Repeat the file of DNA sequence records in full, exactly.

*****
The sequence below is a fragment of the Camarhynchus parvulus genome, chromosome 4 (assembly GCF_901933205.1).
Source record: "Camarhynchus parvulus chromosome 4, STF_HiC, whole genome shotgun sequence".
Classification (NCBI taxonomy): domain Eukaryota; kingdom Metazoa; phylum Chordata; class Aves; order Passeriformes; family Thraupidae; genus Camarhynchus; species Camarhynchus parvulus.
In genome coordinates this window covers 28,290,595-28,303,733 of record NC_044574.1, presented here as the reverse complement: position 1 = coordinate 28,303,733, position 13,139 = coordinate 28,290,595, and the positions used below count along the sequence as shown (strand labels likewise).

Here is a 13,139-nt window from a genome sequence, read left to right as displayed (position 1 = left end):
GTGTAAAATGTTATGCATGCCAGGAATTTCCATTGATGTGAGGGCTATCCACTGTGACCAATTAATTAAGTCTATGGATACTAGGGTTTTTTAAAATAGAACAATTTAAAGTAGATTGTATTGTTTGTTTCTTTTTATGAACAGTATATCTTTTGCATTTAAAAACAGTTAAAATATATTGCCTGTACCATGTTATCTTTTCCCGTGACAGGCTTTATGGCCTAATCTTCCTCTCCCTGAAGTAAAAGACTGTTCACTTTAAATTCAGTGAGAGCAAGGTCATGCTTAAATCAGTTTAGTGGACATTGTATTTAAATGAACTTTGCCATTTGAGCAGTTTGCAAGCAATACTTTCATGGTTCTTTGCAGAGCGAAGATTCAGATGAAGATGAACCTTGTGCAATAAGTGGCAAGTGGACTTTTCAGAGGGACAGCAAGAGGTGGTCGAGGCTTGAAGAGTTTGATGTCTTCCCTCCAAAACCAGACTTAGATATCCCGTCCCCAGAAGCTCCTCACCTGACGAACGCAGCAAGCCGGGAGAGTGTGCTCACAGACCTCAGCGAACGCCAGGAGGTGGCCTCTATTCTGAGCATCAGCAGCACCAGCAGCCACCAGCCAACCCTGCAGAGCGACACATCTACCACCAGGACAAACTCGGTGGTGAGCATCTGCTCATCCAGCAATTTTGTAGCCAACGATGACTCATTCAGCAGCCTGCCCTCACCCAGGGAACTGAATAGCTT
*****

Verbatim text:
The sequence below is a fragment of the Camarhynchus parvulus genome, chromosome 4 (assembly GCF_901933205.1).
Source record: "Camarhynchus parvulus chromosome 4, STF_HiC, whole genome shotgun sequence".
Classification (NCBI taxonomy): domain Eukaryota; kingdom Metazoa; phylum Chordata; class Aves; order Passeriformes; family Thraupidae; genus Camarhynchus; species Camarhynchus parvulus.
In genome coordinates this window covers 28,290,595-28,303,733 of record NC_044574.1, presented here as the reverse complement: position 1 = coordinate 28,303,733, position 13,139 = coordinate 28,290,595, and the positions used below count along the sequence as shown (strand labels likewise).

Here is a 13,139-nt window from a genome sequence, read left to right as displayed (position 1 = left end):
GTGTAAAATGTTATGCATGCCAGGAATTTCCATTGATGTGAGGGCTATCCACTGTGACCAATTAATTAAGTCTATGGATACTAGGGTTTTTTAAAATAGAACAATTTAAAGTAGATTGTATTGTTTGTTTCTTTTTATGAACAGTATATCTTTTGCATTTAAAAACAGTTAAAATATATTGCCTGTACCATGTTATCTTTTCCCGTGACAGGCTTTATGGCCTAATCTTCCTCTCCCTGAAGTAAAAGACTGTTCACTTTAAATTCAGTGAGAGCAAGGTCATGCTTAAATCAGTTTAGTGGACATTGTATTTAAATGAACTTTGCCATTTGAGCAGTTTGCAAGCAATACTTTCATGGTTCTTTGCAGAGCGAAGATTCAGATGAAGATGAACCTTGTGCAATAAGTGGCAAGTGGACTTTTCAGAGGGACAGCAAGAGGTGGTCGAGGCTTGAAGAGTTTGATGTCTTCCCTCCAAAACCAGACTTAGATATCCCGTCCCCAGAAGCTCCTCACCTGACGAACGCAGCAAGCCGGGAGAGTGTGCTCACAGACCTCAGCGAACGCCAGGAGGTGGCCTCTATTCTGAGCATCAGCAGCACCAGCAGCCACCAGCCAACCCTGCAGAGCGACACATCTACCACCAGGACAAACTCGGTGGTGAGCATCTGCTCATCCAGCAATTTTGTAGCCAACGATGACTCATTCAGCAGCCTGCCCTCACCCAGGGAACTGAATAGCTT